In more and more horticultural crops, cultivation without fossil fuels is getting closer. Likewise with freesia. It appears to be possible to achieve good production with less energy. However, there are still some challenges, such as cooling and steaming the soil. The Business Unit Greenhouse Horticulture and Flower Bulbs of Wageningen University & Research is investigating whether, for example, a different cultivation system is a solution in the long term.
Freesia cultivation currently uses 14 m3 of gas per square meter for heating the greenhouse and the soil, and 8 m3 for steaming the soil. In the project 'Freesia: guiding visions of the future', WUR is looking for ways to reduce this consumption. Research in the Demo Greenhouse 2030 shows that it is indeed possible to heat a greenhouse fossil-free, partly by using heat from LED lighting.
In addition, other cultivation systems are a possibility, such as growing in pots, water troughs or sand beds. In these cases, cooling the soil is still a challenge. For the production of the flowers, the corms needs a soil temperature of approximately 16°C for a short period and cooling in the summer takes a lot of energy. This issue coincides with another challenge: using less fossil fuels during steaming.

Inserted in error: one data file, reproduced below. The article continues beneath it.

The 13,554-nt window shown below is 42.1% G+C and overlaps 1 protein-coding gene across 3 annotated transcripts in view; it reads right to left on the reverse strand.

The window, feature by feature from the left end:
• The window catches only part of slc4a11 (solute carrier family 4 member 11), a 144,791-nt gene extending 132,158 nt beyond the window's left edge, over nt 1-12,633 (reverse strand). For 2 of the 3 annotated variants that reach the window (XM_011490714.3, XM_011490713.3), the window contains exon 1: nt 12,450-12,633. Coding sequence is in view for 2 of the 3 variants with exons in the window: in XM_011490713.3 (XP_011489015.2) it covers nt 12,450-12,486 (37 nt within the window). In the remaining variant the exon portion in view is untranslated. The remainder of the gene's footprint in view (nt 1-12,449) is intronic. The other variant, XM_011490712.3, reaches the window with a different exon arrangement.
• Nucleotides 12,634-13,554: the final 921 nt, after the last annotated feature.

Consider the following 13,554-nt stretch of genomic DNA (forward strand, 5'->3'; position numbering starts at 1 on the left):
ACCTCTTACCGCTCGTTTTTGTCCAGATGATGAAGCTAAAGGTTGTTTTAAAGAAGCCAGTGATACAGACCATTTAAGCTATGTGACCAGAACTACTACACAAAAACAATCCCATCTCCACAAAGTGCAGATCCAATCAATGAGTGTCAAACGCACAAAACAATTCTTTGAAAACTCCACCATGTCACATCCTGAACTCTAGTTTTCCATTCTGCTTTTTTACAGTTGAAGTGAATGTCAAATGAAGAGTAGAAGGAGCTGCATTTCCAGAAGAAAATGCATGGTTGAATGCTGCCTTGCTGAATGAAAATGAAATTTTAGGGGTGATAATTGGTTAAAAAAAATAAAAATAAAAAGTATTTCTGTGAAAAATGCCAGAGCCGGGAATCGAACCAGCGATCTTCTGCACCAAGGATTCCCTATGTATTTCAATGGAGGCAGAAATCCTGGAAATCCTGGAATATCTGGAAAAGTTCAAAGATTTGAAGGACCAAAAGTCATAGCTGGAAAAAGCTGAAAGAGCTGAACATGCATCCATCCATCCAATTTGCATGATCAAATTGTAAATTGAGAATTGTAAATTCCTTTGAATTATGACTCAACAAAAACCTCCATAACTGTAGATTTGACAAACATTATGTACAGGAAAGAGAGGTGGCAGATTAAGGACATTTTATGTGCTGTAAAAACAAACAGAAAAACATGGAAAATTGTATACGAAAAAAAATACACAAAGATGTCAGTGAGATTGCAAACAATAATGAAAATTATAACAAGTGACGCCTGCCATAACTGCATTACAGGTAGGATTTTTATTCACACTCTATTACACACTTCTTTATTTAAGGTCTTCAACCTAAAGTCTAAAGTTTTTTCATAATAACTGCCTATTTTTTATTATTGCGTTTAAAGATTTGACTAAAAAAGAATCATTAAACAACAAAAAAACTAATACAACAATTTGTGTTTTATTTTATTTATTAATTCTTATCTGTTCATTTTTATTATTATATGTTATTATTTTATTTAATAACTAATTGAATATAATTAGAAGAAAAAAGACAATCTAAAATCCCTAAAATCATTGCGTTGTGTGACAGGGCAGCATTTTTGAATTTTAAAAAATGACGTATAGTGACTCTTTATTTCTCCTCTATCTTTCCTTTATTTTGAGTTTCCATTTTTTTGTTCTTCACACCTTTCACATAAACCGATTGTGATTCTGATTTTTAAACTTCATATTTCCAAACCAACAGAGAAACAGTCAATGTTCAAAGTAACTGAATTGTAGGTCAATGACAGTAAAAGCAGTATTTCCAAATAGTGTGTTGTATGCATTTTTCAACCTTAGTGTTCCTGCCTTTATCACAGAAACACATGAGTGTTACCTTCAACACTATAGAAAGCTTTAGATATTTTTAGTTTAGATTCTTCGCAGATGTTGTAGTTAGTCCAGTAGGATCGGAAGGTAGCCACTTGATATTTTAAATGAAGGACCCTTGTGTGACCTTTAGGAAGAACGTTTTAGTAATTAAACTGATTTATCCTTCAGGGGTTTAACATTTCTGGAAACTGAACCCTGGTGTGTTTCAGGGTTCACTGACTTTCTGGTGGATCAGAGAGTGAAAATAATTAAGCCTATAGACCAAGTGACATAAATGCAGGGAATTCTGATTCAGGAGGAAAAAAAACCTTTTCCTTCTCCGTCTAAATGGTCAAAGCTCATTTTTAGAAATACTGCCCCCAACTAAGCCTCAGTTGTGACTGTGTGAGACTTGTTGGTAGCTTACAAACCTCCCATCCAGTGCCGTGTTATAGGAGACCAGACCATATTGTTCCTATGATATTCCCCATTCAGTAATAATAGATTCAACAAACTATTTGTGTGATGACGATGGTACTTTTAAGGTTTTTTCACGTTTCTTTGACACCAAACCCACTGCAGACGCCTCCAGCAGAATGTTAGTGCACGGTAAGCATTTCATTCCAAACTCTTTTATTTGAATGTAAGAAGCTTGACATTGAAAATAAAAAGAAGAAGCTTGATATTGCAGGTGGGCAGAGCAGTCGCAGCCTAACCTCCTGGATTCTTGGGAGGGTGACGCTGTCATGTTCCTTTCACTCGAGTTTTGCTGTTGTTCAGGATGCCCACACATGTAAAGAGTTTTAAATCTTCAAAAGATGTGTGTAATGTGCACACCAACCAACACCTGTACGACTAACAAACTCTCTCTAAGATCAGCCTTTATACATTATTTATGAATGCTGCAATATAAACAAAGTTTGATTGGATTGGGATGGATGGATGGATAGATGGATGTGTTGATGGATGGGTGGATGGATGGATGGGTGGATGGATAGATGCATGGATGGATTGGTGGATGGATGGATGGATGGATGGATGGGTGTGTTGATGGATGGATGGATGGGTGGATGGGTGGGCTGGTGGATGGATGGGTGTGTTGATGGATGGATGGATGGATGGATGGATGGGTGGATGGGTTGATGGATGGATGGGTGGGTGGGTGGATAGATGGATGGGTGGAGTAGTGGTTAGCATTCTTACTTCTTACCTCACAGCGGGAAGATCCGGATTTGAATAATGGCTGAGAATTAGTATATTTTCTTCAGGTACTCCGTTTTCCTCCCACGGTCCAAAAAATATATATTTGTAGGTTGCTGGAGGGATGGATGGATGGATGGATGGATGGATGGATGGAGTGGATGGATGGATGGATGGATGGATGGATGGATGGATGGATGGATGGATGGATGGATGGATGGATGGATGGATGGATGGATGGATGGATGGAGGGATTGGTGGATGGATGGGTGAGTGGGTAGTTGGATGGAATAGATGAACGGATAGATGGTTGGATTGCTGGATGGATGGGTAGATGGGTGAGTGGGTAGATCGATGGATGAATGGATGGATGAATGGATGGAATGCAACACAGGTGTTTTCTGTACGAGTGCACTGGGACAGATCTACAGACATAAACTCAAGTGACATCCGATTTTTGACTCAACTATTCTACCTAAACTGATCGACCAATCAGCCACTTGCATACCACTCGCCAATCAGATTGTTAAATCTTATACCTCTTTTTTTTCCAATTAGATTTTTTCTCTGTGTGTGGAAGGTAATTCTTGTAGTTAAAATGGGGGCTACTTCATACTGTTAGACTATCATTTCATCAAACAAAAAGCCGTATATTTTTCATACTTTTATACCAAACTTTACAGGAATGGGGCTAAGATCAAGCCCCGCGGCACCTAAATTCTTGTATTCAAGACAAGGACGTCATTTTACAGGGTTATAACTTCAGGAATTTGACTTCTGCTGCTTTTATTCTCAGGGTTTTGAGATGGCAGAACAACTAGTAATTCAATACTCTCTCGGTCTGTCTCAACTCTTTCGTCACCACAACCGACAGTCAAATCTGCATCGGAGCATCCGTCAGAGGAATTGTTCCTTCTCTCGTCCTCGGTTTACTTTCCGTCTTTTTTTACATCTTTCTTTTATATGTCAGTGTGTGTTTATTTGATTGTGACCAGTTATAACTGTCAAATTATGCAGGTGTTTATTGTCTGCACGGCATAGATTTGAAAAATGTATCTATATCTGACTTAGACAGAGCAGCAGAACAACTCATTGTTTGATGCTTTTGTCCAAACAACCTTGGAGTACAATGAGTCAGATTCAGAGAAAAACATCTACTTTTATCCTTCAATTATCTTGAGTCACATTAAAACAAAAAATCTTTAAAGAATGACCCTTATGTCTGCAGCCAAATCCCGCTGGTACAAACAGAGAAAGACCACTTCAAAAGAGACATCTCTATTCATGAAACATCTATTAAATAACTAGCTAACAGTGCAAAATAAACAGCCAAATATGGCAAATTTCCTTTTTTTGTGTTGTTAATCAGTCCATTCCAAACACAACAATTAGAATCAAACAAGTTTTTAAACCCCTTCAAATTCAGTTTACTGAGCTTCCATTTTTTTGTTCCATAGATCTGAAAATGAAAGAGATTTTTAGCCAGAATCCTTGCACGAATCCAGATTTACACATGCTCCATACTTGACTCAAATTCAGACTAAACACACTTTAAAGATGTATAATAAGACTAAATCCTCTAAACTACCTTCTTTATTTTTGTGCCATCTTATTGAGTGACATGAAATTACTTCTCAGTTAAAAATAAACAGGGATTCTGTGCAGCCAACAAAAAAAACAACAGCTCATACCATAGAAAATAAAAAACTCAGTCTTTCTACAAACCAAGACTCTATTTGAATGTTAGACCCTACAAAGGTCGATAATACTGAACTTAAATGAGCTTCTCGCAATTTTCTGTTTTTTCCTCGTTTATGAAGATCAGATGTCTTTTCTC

WUR is investigating which future cultivation systems are a good solution for this. The aim is that cultivation takes place without the use of chemical crop protection agents and fossil fuels, that there are no emissions of nutrients into the environment and that the production is high and of good quality. Growing in pots seems to be a good option. In that case, the corms are planted in a minimal amount of substrate (for example 20 liters per square metre). This is done in a potting room. Then the plants go to a rooting room and then to the cultivation rooms. If necessary, the substrate is steamed after cultivation: this costs less than 25% compared to the current use of gas during steaming. For this alternative cultivation method, WUR is investigating various cultivation strategies, such as traditional or short, fast cultivation with a single harvest of the main stem.
In the project 'Freesia: guiding visions of the future', WUR is investigating cultivation without the use of fossil fuels and chemical crop protection products and with zero nutrient emissions. The project is financed by the Ministry of Agriculture, Nature and Food Quality through the Kas als Energiebron program.